3. Seek Wise Counsel Prior to Planning. Nothing should be planned without some measure of seeking counsel. This can come in many forms; but we must always remember, “Where there is no counsel, the people fall; But in the multitude of counselors there is safety” (Prov. 11:14). The pastor of a smaller congregation should seek counsel from older and wiser men–men who have a long track record of pastoral ministry and experience. Too many young ministers are enamored by the young, flashy, seemingly dynamic leaders of the world. The reality is that most of them burn out or fall away in time. It is the older, wiser, more patient, godlier men whose counsel we should be seeking after.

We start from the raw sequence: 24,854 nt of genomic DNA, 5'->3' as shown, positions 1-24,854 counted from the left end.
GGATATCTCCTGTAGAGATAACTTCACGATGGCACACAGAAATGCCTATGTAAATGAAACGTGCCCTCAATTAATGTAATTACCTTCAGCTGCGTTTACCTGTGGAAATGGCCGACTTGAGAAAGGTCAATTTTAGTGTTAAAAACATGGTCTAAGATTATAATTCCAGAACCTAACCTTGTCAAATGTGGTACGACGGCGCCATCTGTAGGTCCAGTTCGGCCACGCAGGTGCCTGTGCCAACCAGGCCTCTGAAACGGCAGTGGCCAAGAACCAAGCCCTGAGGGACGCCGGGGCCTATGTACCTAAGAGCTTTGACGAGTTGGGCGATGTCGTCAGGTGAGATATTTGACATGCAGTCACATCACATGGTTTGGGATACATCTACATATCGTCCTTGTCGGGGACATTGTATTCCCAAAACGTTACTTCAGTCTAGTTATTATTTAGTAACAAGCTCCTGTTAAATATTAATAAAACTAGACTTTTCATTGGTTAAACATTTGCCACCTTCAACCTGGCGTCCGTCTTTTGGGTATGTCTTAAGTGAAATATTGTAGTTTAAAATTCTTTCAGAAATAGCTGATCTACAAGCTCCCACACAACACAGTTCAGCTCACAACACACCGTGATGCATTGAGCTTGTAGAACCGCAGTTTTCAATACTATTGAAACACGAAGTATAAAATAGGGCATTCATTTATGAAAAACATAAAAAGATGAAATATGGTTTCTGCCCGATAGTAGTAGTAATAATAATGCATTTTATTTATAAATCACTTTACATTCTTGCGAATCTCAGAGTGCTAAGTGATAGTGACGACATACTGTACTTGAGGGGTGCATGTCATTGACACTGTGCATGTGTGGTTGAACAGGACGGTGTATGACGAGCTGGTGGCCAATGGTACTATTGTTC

If you pastor a church of 50-100, seek counsel from older, wiser men who have had experience pastoring similar sized churches and who have grown them and developed them. It won’t help a man who is pastoring a small congregation to ask a man who has only pastored a congregation of 1000+ what to do in a given situation that is unique to a small church dynamic. Keller explains, “A large church is not simply a bigger version of a small church. The difference in communication, community formation, and decision-making processes are so great that the leadership skills required in each are of almost completely different orders.” Seek much counsel from godly and wise men outside of the congregation–especially when you are planning for a very large decision or for bringing the congregation through a particularly difficult situation.